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The 52nd International Eucharistic Congress being held in the Hungarian capital, Budapest, began on Sunday with the first communion of 1,200 children. But the highlight will be the closing Mass with Pope Francis in Budapest's magnificent Heroes' Square next Sunday.
It will be conceived as a "statio orbis", that is, it refers to the early Christian tradition of the "statio urbis", when the bishop of a city celebrated a single Mass in which all the faithful participated. In Sunday's act, this unity of the faithful with the Holy Father will be extended to the whole Church.
Pope Francis will stay a few hours in Budapest before continuing on to Slovakia for a multi-day visit later that day.
The Catholic Church in Hungary has been looking forward to the Congress, which should have been held in September 2020, but was postponed due to the Coronavirus pandemic. It does not happen every day to be able to celebrate a feast of faith of such magnitude in a rather secularized country like Hungary, a feast that also attracts the attention of non-Catholics and non-Christians. When even a Pope comes to visit, the attention is even more assured.
For this reason, the Catholic Bishops' Conference has made every effort to prevent the Eucharistic Congress from being conditioned by political issues, but this objective has not been fully achieved in the preparatory phase. At the beginning of June, the U.S. Catholic portal National Catholic Register reported that the Pope did not want to meet with representatives of the Hungarian state, in particular with Prime Minister Viktor Orbán.
The Polish media added shortly afterwards: the reason was Orbán's restrictive migration policy, which is not at all in line with the Pope. That would also be the reason why Francis, according to speculation, only wants to spend a few hours in Hungary.
This news immediately provoked fierce and outspoken criticism of the Pope from some commentators close to the Hungarian ruling party Fidesz. In the end, the Bishops' Conference itself had to intervene and publicly emphasize that "of course" a meeting of the Pope with the highest representatives of the Hungarian State was planned. The meeting of the Holy Father with Orbán and President János Áder will take place shortly before Holy Mass at the Museum of Fine Arts.
The ruling party FideszOrbán has ruled the country with a two-thirds majority almost uninterruptedly since 2010. Personalities and companies close to the party now dominate wide areas of public life, the economy, culture and the media. It is a right-wing nationalist party, with a markedly conservative ideology, and presents itself as very respectful of the Church.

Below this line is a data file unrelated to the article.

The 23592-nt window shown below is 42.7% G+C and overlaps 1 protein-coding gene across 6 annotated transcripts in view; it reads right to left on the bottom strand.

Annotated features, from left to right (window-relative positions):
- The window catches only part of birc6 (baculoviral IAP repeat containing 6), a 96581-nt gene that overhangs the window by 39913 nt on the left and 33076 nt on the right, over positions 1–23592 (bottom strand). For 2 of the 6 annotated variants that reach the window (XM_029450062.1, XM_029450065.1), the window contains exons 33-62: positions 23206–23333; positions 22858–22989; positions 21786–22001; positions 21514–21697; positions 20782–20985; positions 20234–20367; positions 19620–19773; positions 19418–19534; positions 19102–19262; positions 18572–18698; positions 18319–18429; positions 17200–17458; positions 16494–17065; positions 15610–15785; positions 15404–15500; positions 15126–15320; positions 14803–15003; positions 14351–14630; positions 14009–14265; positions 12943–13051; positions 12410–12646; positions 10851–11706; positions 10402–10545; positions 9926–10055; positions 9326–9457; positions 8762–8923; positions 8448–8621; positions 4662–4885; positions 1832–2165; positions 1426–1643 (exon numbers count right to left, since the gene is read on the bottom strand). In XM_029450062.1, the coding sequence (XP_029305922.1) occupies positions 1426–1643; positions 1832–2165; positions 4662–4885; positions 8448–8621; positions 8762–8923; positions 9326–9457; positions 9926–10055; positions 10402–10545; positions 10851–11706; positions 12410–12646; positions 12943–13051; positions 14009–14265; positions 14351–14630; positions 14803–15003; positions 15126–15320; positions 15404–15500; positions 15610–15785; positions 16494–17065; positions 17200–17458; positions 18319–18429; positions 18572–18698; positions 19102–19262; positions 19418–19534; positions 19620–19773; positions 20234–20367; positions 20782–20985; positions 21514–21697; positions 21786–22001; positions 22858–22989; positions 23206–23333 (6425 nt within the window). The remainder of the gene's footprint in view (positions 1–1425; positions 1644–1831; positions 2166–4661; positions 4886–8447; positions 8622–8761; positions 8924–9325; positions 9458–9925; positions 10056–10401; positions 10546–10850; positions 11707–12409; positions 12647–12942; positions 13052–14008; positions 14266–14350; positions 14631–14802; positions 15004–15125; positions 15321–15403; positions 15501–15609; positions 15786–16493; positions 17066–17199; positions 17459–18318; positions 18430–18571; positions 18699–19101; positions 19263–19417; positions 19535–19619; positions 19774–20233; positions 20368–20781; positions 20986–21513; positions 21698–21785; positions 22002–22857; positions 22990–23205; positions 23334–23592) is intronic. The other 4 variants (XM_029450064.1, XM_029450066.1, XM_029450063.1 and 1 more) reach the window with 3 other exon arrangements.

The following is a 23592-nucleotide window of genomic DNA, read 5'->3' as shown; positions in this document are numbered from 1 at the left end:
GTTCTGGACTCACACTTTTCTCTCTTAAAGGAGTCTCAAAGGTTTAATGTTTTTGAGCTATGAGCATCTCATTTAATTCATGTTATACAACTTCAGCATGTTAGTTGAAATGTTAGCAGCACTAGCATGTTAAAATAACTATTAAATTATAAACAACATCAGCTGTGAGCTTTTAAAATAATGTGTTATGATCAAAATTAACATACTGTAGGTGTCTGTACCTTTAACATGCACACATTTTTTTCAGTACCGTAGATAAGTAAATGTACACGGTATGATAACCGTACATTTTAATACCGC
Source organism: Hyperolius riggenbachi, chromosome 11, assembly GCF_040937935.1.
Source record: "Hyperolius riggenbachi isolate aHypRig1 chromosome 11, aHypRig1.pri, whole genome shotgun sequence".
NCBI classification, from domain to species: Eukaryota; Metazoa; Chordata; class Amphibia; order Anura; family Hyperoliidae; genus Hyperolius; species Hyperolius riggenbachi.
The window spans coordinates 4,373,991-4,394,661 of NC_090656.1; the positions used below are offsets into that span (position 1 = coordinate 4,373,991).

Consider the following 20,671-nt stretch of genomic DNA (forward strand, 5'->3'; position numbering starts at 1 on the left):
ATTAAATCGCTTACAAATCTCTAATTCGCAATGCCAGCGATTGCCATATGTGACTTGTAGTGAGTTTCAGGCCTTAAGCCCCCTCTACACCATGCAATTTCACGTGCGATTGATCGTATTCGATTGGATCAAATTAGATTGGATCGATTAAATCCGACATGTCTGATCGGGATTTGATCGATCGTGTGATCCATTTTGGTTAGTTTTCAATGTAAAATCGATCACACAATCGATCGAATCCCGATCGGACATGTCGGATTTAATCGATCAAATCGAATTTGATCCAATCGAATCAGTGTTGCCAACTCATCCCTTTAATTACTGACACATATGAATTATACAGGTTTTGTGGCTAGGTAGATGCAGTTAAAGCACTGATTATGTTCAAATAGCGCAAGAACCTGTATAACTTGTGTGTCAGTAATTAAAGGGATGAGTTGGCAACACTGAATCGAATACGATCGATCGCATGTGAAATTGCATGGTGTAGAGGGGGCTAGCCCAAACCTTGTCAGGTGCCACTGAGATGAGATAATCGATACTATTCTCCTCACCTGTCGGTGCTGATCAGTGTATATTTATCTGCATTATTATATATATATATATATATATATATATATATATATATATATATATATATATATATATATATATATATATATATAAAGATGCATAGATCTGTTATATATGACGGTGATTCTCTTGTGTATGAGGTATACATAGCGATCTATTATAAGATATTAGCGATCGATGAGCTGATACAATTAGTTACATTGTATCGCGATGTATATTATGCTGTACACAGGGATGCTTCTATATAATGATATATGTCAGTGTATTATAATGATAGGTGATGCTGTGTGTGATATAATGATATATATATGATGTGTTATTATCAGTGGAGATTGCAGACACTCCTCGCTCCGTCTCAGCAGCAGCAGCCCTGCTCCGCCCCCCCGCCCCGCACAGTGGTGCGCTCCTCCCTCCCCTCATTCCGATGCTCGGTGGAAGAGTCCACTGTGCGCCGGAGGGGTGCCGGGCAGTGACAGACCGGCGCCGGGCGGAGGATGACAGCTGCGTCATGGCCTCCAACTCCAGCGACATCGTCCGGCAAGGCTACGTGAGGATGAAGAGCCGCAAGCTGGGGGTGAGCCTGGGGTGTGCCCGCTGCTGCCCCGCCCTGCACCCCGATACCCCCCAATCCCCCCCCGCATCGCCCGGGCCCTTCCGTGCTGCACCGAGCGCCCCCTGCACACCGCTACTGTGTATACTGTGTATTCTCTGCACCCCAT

Orbán, who belongs to the Reformed (Calvinist) Church, enjoys attending Catholic events and celebrations, and publicly emphasizes his Christian faith. He recently attended a meeting of Catholic parliamentarians in Rome. But in the matter of migratory policy, strong criticism of the Pope's line has been repeated from Hungary, although not by the government itself, but by personalities close to him.
The organizers hope that media speculation about relations between the Vatican and the Hungarian state will not obscure the faith message of the Congress and the Pope's visit.
Much has been done to achieve this: twelve personalities from culture and science have given testimony of their faith as "heralds" during the preparations. Before the Pope's Mass begins in Budapest's Heroes' Square, there will be a two-hour concert in which well-known musicians will bear witness to their fidelity to Jesus Christ.
The artistic missionary cross, originally carved for Mission City in 2007, was provided with a relic of the cross and numerous relics of Hungarian saints and blessed, and carried throughout the country.
The Congress hymn has a special significance. It brings to mind that a World Eucharistic Congress has already been held in Budapest, namely in 1938, and it has been decided to reuse the hymn of that time, albeit with a modern orchestration.
In May 1938 there was no visit of a sitting Pope to the Hungarian capital, but Cardinal Secretary of State Eugenio Pacelli - later Pope Pius XII - delivered the opening address. In his speech, he called Hungary a "bulwark" against communism and National Socialism.
A year and a half before the outbreak of World War II, this important ecclesiastical event was clearly overshadowed by political conflicts: Adolf Hitler had authoritatively introduced a special visa for all Germans who wanted to travel to Hungary during the days of the Congress, in order to prevent German Catholics from participating in the celebration.
Moreover, as the "Anschluss" (annexation) of Austria to Germany took place only two months before the start of the Congress, the demand also applied to Austrian Catholics, of whom a large number were expected to participate.
In the end, however, 50,000 international visitors came to Budapest, and it is estimated that several hundred thousand people participated in the events. More than 75,000 faithful have already registered for the current papal mass, and numerous other groups are expected.